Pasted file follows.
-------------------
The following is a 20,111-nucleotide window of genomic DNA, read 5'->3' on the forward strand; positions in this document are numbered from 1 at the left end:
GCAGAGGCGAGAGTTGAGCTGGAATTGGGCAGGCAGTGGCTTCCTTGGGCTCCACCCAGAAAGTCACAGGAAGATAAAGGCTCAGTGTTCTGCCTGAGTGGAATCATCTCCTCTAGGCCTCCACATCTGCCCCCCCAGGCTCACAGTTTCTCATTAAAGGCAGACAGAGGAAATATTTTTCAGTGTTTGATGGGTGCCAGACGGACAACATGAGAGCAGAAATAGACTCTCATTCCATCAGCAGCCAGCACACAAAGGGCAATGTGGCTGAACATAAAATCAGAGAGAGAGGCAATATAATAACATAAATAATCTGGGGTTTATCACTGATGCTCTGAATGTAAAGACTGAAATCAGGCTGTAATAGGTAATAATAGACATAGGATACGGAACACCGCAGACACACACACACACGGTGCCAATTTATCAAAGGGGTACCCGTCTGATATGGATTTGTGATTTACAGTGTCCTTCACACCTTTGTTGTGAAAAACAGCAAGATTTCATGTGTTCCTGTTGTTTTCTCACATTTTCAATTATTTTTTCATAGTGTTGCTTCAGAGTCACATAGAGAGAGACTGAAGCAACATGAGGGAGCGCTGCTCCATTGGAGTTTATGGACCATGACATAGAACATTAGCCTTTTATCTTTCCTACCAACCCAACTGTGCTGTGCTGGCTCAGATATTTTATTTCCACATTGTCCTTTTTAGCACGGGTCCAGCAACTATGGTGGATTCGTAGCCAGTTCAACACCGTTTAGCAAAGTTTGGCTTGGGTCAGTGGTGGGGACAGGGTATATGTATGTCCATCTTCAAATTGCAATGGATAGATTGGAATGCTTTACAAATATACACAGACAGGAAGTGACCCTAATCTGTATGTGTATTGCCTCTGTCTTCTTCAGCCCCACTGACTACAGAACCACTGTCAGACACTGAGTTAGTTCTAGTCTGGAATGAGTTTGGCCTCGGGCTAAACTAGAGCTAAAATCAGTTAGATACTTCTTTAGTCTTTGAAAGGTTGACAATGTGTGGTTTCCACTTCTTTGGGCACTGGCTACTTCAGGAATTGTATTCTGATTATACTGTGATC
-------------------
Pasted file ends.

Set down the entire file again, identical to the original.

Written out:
The following is a 20,111-nucleotide window of genomic DNA, read 5'->3' on the forward strand; positions in this document are numbered from 1 at the left end:
GCAGAGGCGAGAGTTGAGCTGGAATTGGGCAGGCAGTGGCTTCCTTGGGCTCCACCCAGAAAGTCACAGGAAGATAAAGGCTCAGTGTTCTGCCTGAGTGGAATCATCTCCTCTAGGCCTCCACATCTGCCCCCCCAGGCTCACAGTTTCTCATTAAAGGCAGACAGAGGAAATATTTTTCAGTGTTTGATGGGTGCCAGACGGACAACATGAGAGCAGAAATAGACTCTCATTCCATCAGCAGCCAGCACACAAAGGGCAATGTGGCTGAACATAAAATCAGAGAGAGAGGCAATATAATAACATAAATAATCTGGGGTTTATCACTGATGCTCTGAATGTAAAGACTGAAATCAGGCTGTAATAGGTAATAATAGACATAGGATACGGAACACCGCAGACACACACACACACGGTGCCAATTTATCAAAGGGGTACCCGTCTGATATGGATTTGTGATTTACAGTGTCCTTCACACCTTTGTTGTGAAAAACAGCAAGATTTCATGTGTTCCTGTTGTTTTCTCACATTTTCAATTATTTTTTCATAGTGTTGCTTCAGAGTCACATAGAGAGAGACTGAAGCAACATGAGGGAGCGCTGCTCCATTGGAGTTTATGGACCATGACATAGAACATTAGCCTTTTATCTTTCCTACCAACCCAACTGTGCTGTGCTGGCTCAGATATTTTATTTCCACATTGTCCTTTTTAGCACGGGTCCAGCAACTATGGTGGATTCGTAGCCAGTTCAACACCGTTTAGCAAAGTTTGGCTTGGGTCAGTGGTGGGGACAGGGTATATGTATGTCCATCTTCAAATTGCAATGGATAGATTGGAATGCTTTACAAATATACACAGACAGGAAGTGACCCTAATCTGTATGTGTATTGCCTCTGTCTTCTTCAGCCCCACTGACTACAGAACCACTGTCAGACACTGAGTTAGTTCTAGTCTGGAATGAGTTTGGCCTCGGGCTAAACTAGAGCTAAAATCAGTTAGATACTTCTTTAGTCTTTGAAAGGTTGACAATGTGTGGTTTCCACTTCTTTGGGCACTGGCTACTTCAGGAATTGTATTCTGATTATACTGTGATC